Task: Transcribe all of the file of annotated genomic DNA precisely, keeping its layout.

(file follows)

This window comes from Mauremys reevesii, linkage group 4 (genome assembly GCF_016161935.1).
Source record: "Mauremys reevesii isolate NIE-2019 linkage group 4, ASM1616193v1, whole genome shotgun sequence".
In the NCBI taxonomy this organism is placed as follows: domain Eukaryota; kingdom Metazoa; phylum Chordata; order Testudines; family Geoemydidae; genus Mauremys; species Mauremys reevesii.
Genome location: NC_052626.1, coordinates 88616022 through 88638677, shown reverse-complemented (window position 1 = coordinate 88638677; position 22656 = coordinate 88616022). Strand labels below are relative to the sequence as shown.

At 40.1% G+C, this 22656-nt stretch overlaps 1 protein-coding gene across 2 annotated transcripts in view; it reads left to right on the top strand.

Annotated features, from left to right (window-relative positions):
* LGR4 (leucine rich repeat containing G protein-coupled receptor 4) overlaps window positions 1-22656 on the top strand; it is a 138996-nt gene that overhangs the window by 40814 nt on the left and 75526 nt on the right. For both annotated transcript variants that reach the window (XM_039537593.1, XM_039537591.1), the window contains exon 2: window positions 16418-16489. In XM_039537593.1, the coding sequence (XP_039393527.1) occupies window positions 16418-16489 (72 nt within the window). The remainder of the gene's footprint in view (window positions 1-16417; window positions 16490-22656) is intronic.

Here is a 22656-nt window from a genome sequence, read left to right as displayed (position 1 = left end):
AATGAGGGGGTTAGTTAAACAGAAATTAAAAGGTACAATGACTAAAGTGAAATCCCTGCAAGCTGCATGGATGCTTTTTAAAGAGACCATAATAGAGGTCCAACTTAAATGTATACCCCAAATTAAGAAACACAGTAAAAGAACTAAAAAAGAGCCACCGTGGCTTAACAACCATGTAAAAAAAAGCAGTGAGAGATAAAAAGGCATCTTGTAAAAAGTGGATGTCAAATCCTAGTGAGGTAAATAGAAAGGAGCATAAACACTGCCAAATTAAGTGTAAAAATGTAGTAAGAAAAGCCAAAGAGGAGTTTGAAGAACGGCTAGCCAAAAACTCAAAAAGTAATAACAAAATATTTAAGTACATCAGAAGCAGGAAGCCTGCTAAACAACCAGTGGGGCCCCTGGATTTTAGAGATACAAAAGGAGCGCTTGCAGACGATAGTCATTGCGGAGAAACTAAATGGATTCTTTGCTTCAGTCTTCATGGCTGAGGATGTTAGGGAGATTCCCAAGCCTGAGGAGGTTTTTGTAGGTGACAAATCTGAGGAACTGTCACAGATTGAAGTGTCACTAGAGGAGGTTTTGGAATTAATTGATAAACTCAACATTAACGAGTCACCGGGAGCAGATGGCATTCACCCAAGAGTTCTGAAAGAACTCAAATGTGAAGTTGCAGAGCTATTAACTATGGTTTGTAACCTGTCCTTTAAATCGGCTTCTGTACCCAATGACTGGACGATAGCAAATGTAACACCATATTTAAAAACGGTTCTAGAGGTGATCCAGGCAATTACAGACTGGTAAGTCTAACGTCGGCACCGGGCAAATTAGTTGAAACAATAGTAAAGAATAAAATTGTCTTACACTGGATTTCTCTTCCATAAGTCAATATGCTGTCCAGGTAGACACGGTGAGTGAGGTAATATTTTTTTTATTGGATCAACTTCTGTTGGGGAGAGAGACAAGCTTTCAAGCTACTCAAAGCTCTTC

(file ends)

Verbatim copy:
This window comes from Mauremys reevesii, linkage group 4 (genome assembly GCF_016161935.1).
Source record: "Mauremys reevesii isolate NIE-2019 linkage group 4, ASM1616193v1, whole genome shotgun sequence".
In the NCBI taxonomy this organism is placed as follows: domain Eukaryota; kingdom Metazoa; phylum Chordata; order Testudines; family Geoemydidae; genus Mauremys; species Mauremys reevesii.
Genome location: NC_052626.1, coordinates 88616022 through 88638677, shown reverse-complemented (window position 1 = coordinate 88638677; position 22656 = coordinate 88616022). Strand labels below are relative to the sequence as shown.

At 40.1% G+C, this 22656-nt stretch overlaps 1 protein-coding gene across 2 annotated transcripts in view; it reads left to right on the top strand.

Annotated features, from left to right (window-relative positions):
* LGR4 (leucine rich repeat containing G protein-coupled receptor 4) overlaps window positions 1-22656 on the top strand; it is a 138996-nt gene that overhangs the window by 40814 nt on the left and 75526 nt on the right. For both annotated transcript variants that reach the window (XM_039537593.1, XM_039537591.1), the window contains exon 2: window positions 16418-16489. In XM_039537593.1, the coding sequence (XP_039393527.1) occupies window positions 16418-16489 (72 nt within the window). The remainder of the gene's footprint in view (window positions 1-16417; window positions 16490-22656) is intronic.

Here is a 22656-nt window from a genome sequence, read left to right as displayed (position 1 = left end):
AATGAGGGGGTTAGTTAAACAGAAATTAAAAGGTACAATGACTAAAGTGAAATCCCTGCAAGCTGCATGGATGCTTTTTAAAGAGACCATAATAGAGGTCCAACTTAAATGTATACCCCAAATTAAGAAACACAGTAAAAGAACTAAAAAAGAGCCACCGTGGCTTAACAACCATGTAAAAAAAAGCAGTGAGAGATAAAAAGGCATCTTGTAAAAAGTGGATGTCAAATCCTAGTGAGGTAAATAGAAAGGAGCATAAACACTGCCAAATTAAGTGTAAAAATGTAGTAAGAAAAGCCAAAGAGGAGTTTGAAGAACGGCTAGCCAAAAACTCAAAAAGTAATAACAAAATATTTAAGTACATCAGAAGCAGGAAGCCTGCTAAACAACCAGTGGGGCCCCTGGATTTTAGAGATACAAAAGGAGCGCTTGCAGACGATAGTCATTGCGGAGAAACTAAATGGATTCTTTGCTTCAGTCTTCATGGCTGAGGATGTTAGGGAGATTCCCAAGCCTGAGGAGGTTTTTGTAGGTGACAAATCTGAGGAACTGTCACAGATTGAAGTGTCACTAGAGGAGGTTTTGGAATTAATTGATAAACTCAACATTAACGAGTCACCGGGAGCAGATGGCATTCACCCAAGAGTTCTGAAAGAACTCAAATGTGAAGTTGCAGAGCTATTAACTATGGTTTGTAACCTGTCCTTTAAATCGGCTTCTGTACCCAATGACTGGACGATAGCAAATGTAACACCATATTTAAAAACGGTTCTAGAGGTGATCCAGGCAATTACAGACTGGTAAGTCTAACGTCGGCACCGGGCAAATTAGTTGAAACAATAGTAAAGAATAAAATTGTCTTACACTGGATTTCTCTTCCATAAGTCAATATGCTGTCCAGGTAGACACGGTGAGTGAGGTAATATTTTTTTTATTGGATCAACTTCTGTTGGGGAGAGAGACAAGCTTTCAAGCTACTCAAAGCTCTTC